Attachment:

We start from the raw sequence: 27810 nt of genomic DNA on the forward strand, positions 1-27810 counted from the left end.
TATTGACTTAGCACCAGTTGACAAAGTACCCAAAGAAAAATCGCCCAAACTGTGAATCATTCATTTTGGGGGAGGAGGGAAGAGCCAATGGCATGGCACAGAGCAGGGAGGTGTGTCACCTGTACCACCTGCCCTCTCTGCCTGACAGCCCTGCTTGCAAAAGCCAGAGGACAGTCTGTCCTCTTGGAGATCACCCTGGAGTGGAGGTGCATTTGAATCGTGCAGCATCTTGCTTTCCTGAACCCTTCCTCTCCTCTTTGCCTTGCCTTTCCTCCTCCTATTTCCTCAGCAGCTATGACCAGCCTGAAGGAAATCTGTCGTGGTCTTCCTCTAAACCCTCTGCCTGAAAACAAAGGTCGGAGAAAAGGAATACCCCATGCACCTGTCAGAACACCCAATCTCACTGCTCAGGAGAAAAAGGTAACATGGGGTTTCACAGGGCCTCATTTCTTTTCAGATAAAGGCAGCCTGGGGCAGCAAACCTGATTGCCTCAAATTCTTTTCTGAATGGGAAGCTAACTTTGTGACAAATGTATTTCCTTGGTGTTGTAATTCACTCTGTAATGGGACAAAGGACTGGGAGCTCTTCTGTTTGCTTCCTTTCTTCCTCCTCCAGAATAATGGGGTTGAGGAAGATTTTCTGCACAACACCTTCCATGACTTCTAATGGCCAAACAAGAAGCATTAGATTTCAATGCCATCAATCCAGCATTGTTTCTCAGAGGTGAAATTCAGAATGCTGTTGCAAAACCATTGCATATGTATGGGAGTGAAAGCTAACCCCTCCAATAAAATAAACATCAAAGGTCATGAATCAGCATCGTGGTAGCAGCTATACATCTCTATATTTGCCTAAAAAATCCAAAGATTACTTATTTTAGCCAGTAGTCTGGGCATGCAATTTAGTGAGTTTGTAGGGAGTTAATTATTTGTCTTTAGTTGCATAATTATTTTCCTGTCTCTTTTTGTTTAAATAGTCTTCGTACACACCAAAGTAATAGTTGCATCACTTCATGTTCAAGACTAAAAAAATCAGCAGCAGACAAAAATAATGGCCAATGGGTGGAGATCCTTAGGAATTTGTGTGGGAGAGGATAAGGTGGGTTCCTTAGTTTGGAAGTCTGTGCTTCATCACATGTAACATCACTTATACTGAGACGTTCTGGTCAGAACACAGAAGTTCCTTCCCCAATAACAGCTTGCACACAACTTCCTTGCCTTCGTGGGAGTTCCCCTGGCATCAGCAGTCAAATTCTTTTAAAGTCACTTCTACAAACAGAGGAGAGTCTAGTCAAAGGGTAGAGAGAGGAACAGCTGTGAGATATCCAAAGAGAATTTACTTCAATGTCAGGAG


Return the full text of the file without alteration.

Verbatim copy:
We start from the raw sequence: 27810 nt of genomic DNA on the forward strand, positions 1-27810 counted from the left end.
TATTGACTTAGCACCAGTTGACAAAGTACCCAAAGAAAAATCGCCCAAACTGTGAATCATTCATTTTGGGGGAGGAGGGAAGAGCCAATGGCATGGCACAGAGCAGGGAGGTGTGTCACCTGTACCACCTGCCCTCTCTGCCTGACAGCCCTGCTTGCAAAAGCCAGAGGACAGTCTGTCCTCTTGGAGATCACCCTGGAGTGGAGGTGCATTTGAATCGTGCAGCATCTTGCTTTCCTGAACCCTTCCTCTCCTCTTTGCCTTGCCTTTCCTCCTCCTATTTCCTCAGCAGCTATGACCAGCCTGAAGGAAATCTGTCGTGGTCTTCCTCTAAACCCTCTGCCTGAAAACAAAGGTCGGAGAAAAGGAATACCCCATGCACCTGTCAGAACACCCAATCTCACTGCTCAGGAGAAAAAGGTAACATGGGGTTTCACAGGGCCTCATTTCTTTTCAGATAAAGGCAGCCTGGGGCAGCAAACCTGATTGCCTCAAATTCTTTTCTGAATGGGAAGCTAACTTTGTGACAAATGTATTTCCTTGGTGTTGTAATTCACTCTGTAATGGGACAAAGGACTGGGAGCTCTTCTGTTTGCTTCCTTTCTTCCTCCTCCAGAATAATGGGGTTGAGGAAGATTTTCTGCACAACACCTTCCATGACTTCTAATGGCCAAACAAGAAGCATTAGATTTCAATGCCATCAATCCAGCATTGTTTCTCAGAGGTGAAATTCAGAATGCTGTTGCAAAACCATTGCATATGTATGGGAGTGAAAGCTAACCCCTCCAATAAAATAAACATCAAAGGTCATGAATCAGCATCGTGGTAGCAGCTATACATCTCTATATTTGCCTAAAAAATCCAAAGATTACTTATTTTAGCCAGTAGTCTGGGCATGCAATTTAGTGAGTTTGTAGGGAGTTAATTATTTGTCTTTAGTTGCATAATTATTTTCCTGTCTCTTTTTGTTTAAATAGTCTTCGTACACACCAAAGTAATAGTTGCATCACTTCATGTTCAAGACTAAAAAAATCAGCAGCAGACAAAAATAATGGCCAATGGGTGGAGATCCTTAGGAATTTGTGTGGGAGAGGATAAGGTGGGTTCCTTAGTTTGGAAGTCTGTGCTTCATCACATGTAACATCACTTATACTGAGACGTTCTGGTCAGAACACAGAAGTTCCTTCCCCAATAACAGCTTGCACACAACTTCCTTGCCTTCGTGGGAGTTCCCCTGGCATCAGCAGTCAAATTCTTTTAAAGTCACTTCTACAAACAGAGGAGAGTCTAGTCAAAGGGTAGAGAGAGGAACAGCTGTGAGATATCCAAAGAGAATTTACTTCAATGTCAGGAG